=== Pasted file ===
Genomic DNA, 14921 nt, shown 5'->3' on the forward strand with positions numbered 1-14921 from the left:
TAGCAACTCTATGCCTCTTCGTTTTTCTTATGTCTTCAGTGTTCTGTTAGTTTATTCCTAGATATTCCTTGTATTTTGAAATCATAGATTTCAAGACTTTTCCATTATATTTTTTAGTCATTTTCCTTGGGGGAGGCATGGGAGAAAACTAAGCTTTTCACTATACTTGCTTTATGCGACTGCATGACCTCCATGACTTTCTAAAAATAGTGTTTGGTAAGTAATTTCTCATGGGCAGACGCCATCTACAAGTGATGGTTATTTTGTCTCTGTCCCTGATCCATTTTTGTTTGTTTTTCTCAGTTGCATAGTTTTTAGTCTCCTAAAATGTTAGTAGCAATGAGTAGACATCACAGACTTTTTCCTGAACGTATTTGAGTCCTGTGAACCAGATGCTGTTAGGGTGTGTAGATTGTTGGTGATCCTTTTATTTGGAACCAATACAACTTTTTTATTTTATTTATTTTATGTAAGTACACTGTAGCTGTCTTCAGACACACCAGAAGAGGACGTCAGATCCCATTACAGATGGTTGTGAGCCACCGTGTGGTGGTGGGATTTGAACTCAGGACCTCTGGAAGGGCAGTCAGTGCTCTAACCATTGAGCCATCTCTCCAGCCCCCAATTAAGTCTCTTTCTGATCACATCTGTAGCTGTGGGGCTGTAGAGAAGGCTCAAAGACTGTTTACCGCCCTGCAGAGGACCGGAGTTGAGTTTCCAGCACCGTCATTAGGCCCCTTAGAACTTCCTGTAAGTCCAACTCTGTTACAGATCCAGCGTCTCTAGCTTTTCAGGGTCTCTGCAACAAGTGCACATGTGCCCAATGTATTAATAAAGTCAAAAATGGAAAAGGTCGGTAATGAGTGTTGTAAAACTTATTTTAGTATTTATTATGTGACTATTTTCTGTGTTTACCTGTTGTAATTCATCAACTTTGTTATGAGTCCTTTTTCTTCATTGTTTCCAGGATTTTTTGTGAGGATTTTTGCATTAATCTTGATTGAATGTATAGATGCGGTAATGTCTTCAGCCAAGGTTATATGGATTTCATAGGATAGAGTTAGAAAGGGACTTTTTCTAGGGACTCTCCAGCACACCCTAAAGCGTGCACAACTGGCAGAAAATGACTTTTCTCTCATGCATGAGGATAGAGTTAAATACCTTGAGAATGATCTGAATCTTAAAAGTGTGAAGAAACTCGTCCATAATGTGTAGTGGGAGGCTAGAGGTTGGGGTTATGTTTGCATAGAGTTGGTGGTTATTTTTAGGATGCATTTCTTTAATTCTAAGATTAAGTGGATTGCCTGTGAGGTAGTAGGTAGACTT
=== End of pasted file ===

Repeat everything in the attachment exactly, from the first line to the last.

Genomic DNA, 14921 nt, shown 5'->3' on the forward strand with positions numbered 1-14921 from the left:
TAGCAACTCTATGCCTCTTCGTTTTTCTTATGTCTTCAGTGTTCTGTTAGTTTATTCCTAGATATTCCTTGTATTTTGAAATCATAGATTTCAAGACTTTTCCATTATATTTTTTAGTCATTTTCCTTGGGGGAGGCATGGGAGAAAACTAAGCTTTTCACTATACTTGCTTTATGCGACTGCATGACCTCCATGACTTTCTAAAAATAGTGTTTGGTAAGTAATTTCTCATGGGCAGACGCCATCTACAAGTGATGGTTATTTTGTCTCTGTCCCTGATCCATTTTTGTTTGTTTTTCTCAGTTGCATAGTTTTTAGTCTCCTAAAATGTTAGTAGCAATGAGTAGACATCACAGACTTTTTCCTGAACGTATTTGAGTCCTGTGAACCAGATGCTGTTAGGGTGTGTAGATTGTTGGTGATCCTTTTATTTGGAACCAATACAACTTTTTTATTTTATTTATTTTATGTAAGTACACTGTAGCTGTCTTCAGACACACCAGAAGAGGACGTCAGATCCCATTACAGATGGTTGTGAGCCACCGTGTGGTGGTGGGATTTGAACTCAGGACCTCTGGAAGGGCAGTCAGTGCTCTAACCATTGAGCCATCTCTCCAGCCCCCAATTAAGTCTCTTTCTGATCACATCTGTAGCTGTGGGGCTGTAGAGAAGGCTCAAAGACTGTTTACCGCCCTGCAGAGGACCGGAGTTGAGTTTCCAGCACCGTCATTAGGCCCCTTAGAACTTCCTGTAAGTCCAACTCTGTTACAGATCCAGCGTCTCTAGCTTTTCAGGGTCTCTGCAACAAGTGCACATGTGCCCAATGTATTAATAAAGTCAAAAATGGAAAAGGTCGGTAATGAGTGTTGTAAAACTTATTTTAGTATTTATTATGTGACTATTTTCTGTGTTTACCTGTTGTAATTCATCAACTTTGTTATGAGTCCTTTTTCTTCATTGTTTCCAGGATTTTTTGTGAGGATTTTTGCATTAATCTTGATTGAATGTATAGATGCGGTAATGTCTTCAGCCAAGGTTATATGGATTTCATAGGATAGAGTTAGAAAGGGACTTTTTCTAGGGACTCTCCAGCACACCCTAAAGCGTGCACAACTGGCAGAAAATGACTTTTCTCTCATGCATGAGGATAGAGTTAAATACCTTGAGAATGATCTGAATCTTAAAAGTGTGAAGAAACTCGTCCATAATGTGTAGTGGGAGGCTAGAGGTTGGGGTTATGTTTGCATAGAGTTGGTGGTTATTTTTAGGATGCATTTCTTTAATTCTAAGATTAAGTGGATTGCCTGTGAGGTAGTAGGTAGACTT